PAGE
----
I didn’t realize the other day, when I mentioned Spike Jonze’s “I’m Here”, that the actual film had already been released. The trailer was exciting enough for me I guess. Now you can view the entire 30min film on the website. They limit the amount of viewers per day, so make sure to take a look when you can. I haven’t seen it fill up recently, but you never know. Props for a smooth web interface too — feels like a video game without being frustratingly slow or clumsy like most Flash pages.
The film itself is great; the opening sequence is especially well done. The music works really well with the visuals throughout, and of course the whole thing stars robots. They are remarkably expressive, what for being robots and all. I really like the combination of animation and lo-fi costumes; it works really well for this, just like WTWTA. The story is a nice one, a little sad/mopey, but I enjoyed it overall. I found myself more attracted to the uniqueness of the whole project rather than any specific aspect of the plot.
My favorite part is when the bearded guy in the car yells “You’re a ROBOT!!” into the main characters head. Awesome. Check it out here.
Over the past year I’ve been going through the process of scaling some of my posters for large format (e.g. the Knitting print: Old | New). Most of these were originally designed for 12×18″ format so they had to be re-created from scratch. It’s been a painstaking process at times, but it has also allowed me a chance to approach some of the designs from a fresh perspective. Something about stripping a design down to nothing and building it back up again gives you a clearer view of the essential nature of the piece allowing for more objectivity when making design decisions.
The latest print to be scaled up is the poster for the Terrabyte music festival (pictured above — view original). As you can see, I’ve made some changes and cleaned a few things up. I’ll be posting a process piece detailing the various earlier versions of the print and the transition from small to large format next week. The print is currently available as a giclee from the ISO50 Shop.
On a side note, if you’re partial to any of the older designs in the small formats now would be the time to grab some, they will not be reprinted. They can be viewed in the prints section at the shop.
I’m not going to try and explain how good is Hammock music video is, you should just check it out yourself, what great treatment and ideas behind each shot, David Altobelli should just go and do a movie now.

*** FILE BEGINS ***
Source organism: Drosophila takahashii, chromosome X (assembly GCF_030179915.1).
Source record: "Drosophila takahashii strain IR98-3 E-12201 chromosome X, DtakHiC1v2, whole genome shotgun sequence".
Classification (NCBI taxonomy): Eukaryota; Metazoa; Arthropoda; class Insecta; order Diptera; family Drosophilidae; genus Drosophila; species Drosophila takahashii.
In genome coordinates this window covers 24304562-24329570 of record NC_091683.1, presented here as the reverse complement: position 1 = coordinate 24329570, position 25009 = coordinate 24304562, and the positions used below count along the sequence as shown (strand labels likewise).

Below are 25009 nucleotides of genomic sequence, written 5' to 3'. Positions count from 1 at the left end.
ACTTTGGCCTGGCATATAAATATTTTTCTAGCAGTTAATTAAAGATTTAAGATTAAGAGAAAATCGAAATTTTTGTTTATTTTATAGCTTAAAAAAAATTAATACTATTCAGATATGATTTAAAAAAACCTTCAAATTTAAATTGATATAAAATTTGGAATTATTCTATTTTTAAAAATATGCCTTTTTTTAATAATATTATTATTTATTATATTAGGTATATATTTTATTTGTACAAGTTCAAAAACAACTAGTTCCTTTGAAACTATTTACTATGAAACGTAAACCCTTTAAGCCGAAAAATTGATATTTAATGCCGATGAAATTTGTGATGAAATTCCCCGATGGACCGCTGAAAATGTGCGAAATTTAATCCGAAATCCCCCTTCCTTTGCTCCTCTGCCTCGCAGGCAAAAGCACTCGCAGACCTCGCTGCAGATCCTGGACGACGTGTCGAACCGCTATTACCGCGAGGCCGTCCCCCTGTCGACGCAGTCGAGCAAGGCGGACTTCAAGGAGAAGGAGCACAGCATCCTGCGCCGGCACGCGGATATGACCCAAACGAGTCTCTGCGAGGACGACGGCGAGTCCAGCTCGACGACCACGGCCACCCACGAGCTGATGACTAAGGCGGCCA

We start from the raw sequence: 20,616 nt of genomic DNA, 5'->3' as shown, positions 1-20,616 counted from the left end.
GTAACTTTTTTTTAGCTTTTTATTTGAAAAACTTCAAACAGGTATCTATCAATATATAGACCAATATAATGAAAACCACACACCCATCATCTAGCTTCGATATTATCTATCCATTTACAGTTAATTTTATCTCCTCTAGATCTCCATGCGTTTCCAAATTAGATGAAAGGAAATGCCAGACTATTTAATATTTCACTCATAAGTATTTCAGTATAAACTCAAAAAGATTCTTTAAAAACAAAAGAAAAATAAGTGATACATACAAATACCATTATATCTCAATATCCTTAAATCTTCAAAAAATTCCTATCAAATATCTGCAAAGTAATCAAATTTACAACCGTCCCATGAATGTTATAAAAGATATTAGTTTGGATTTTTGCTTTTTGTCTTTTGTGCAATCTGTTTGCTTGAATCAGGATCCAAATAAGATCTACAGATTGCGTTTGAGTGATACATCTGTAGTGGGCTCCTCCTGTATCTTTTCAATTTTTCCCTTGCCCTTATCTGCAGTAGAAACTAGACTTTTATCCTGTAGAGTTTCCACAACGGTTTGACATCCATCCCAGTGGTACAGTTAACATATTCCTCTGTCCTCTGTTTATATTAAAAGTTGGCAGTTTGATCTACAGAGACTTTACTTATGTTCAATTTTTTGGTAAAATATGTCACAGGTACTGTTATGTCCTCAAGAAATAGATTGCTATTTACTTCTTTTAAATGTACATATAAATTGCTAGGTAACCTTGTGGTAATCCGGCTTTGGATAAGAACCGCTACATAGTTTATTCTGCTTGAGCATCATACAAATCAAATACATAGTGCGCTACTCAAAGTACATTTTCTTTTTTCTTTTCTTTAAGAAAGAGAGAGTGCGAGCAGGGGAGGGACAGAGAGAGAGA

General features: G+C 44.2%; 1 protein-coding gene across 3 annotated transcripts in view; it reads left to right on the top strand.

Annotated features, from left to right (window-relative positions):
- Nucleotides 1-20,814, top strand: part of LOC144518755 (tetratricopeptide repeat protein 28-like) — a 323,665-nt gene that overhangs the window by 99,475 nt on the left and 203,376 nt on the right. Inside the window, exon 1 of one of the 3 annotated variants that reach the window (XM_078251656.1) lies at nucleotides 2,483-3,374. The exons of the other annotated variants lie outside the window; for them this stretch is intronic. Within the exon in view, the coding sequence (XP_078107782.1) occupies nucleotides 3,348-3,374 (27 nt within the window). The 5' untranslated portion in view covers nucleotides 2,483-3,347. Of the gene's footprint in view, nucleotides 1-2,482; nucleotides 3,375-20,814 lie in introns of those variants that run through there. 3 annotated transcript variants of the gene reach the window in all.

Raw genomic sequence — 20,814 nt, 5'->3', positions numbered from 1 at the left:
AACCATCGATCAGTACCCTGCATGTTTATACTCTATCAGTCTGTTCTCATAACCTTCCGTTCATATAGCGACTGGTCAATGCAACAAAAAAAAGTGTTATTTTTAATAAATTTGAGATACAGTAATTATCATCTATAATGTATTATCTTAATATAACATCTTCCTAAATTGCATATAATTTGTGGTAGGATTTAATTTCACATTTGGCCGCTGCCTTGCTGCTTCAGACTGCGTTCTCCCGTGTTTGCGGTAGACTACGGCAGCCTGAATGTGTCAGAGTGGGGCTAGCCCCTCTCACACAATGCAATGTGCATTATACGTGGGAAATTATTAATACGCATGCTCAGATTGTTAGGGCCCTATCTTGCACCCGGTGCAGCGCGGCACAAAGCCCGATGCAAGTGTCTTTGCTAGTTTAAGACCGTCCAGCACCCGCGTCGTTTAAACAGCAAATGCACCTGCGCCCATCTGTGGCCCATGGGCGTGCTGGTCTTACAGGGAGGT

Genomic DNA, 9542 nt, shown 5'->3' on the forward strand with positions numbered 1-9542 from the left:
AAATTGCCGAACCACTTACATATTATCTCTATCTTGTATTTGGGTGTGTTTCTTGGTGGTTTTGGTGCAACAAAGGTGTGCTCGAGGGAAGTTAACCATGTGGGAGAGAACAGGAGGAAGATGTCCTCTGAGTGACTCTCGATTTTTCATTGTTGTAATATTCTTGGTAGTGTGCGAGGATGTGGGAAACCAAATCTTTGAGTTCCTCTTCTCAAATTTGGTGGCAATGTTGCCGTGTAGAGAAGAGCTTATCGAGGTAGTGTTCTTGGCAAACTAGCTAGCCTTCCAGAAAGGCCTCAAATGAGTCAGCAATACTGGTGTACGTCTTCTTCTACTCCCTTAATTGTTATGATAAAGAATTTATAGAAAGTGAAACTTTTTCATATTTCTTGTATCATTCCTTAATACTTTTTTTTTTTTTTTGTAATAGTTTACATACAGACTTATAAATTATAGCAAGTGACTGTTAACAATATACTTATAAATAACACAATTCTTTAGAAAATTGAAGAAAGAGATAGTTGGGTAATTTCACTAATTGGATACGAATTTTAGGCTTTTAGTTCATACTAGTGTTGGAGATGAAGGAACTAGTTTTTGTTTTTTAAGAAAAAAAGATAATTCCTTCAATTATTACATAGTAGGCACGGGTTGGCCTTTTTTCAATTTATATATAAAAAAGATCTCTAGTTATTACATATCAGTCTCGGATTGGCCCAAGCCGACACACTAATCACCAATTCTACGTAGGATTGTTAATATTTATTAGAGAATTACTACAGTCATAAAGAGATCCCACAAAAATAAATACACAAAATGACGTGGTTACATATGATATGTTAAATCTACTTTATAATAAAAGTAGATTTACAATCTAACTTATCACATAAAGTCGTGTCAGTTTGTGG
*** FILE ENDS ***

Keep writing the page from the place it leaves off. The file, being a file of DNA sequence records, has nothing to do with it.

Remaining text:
On the music player front Off The Sky reworks Rob Theakston’s cleverly named album I Am Waiting for You to Stop Being Mad at Me, a piece that touches on slow yet busy low level music that reminds me of walks on cold fall afternoons on very jagged terrian, you can download it FREE here.
Black Tambourine throws their hat in as who will put out the best post rock track in 2010 and with Pack You Up they have a very good chance in my book. Look for them and Soft Moon to make it to well versed goth kids mixtapes this year once they tire out the tempo of The Xx.
You would all tell me if my frequent posting on Washed Out was unhealthy right? well this is somewhat special since its a mix from his blog that you can download for free. Its really crispy and diverse like finding a damaged cassette mix from the basement of your favorite radio station that 25 years old and playing it.
Arch M – “Bedrm Band at Caf NVA (edit)” The Samps – “Magnetic Thys” Samiyam – “Wrap Up” Toro Y Moi – “Brubek” Koushik – “Homage” Osborne – “Afrika (Bullion Remix)” Iasos – “Inter-Dimentional Music” Jack Nitzsche – “Untitled (edit)” The Khalsa String Band – “Song of Bliss”
Witness the unchained creativity of Julien Vallée. I suppose this is a little more whimsical than my average post here, but I can’t get over how awesome his work is. The combination of hand-made elements, motion graphics, and unparalleled ingenuity create some stunning work. He also does a great job documenting his process — his behind the scenes videos are just as entertaining as the actual finished product. The last video above is a “Making of” for Danse Dance. You can view the actual interactive video here.
As he says in his Gestalten interview about his work, “I got bored with the computer technique and a pre-formatted way of working”. Good thing he did — it’s refreshing to see work like this that jumps off the page in more ways than one.
Shailesh Chavda has a beautiful collection of matchbox labels up on Flickr. I have a book of Czech labels but I’ve never seen these German ones. Dave from Grain Edit originally turned me on to matchbox labels when he showed me his collection (I think they were mostly Czech). They’re so incredibly detailed considering the format; most of these would do fine as posters. I think the most striking part to me is the printing, when blown up you can really see that nice grain and spacing in the ink.
You maybe remember City Center from my Top Albums of 2009 list, the project is still going strong with plenty of releases planned like this limited pressing EP on Quite Scientific that really grabbed my ear. The duo is always on the road and really great live, I highly recommend seeing a live show.
Foxes In Fiction has a pure honest sound, it touches on the softness of Atlas Sound yet keeps this youthful honesty that is not as common in music these days. Ativan could be the perfect love song for this day in age, this might be the closest you’ll get to feeling that fuzzy feeling about someone and sharing a soda.
Ariel Pink keeps surprising me with his progession in sound, we went from lo-fi to AM Gold and i’m not gonna complain at all, he does it so well.
Girls In The Eighties has that vocal in lo-fi where I find it harder to share with new listeners but personally appeals to me and it attracts me even more when it has hints of IDM like this song Youth Experiment.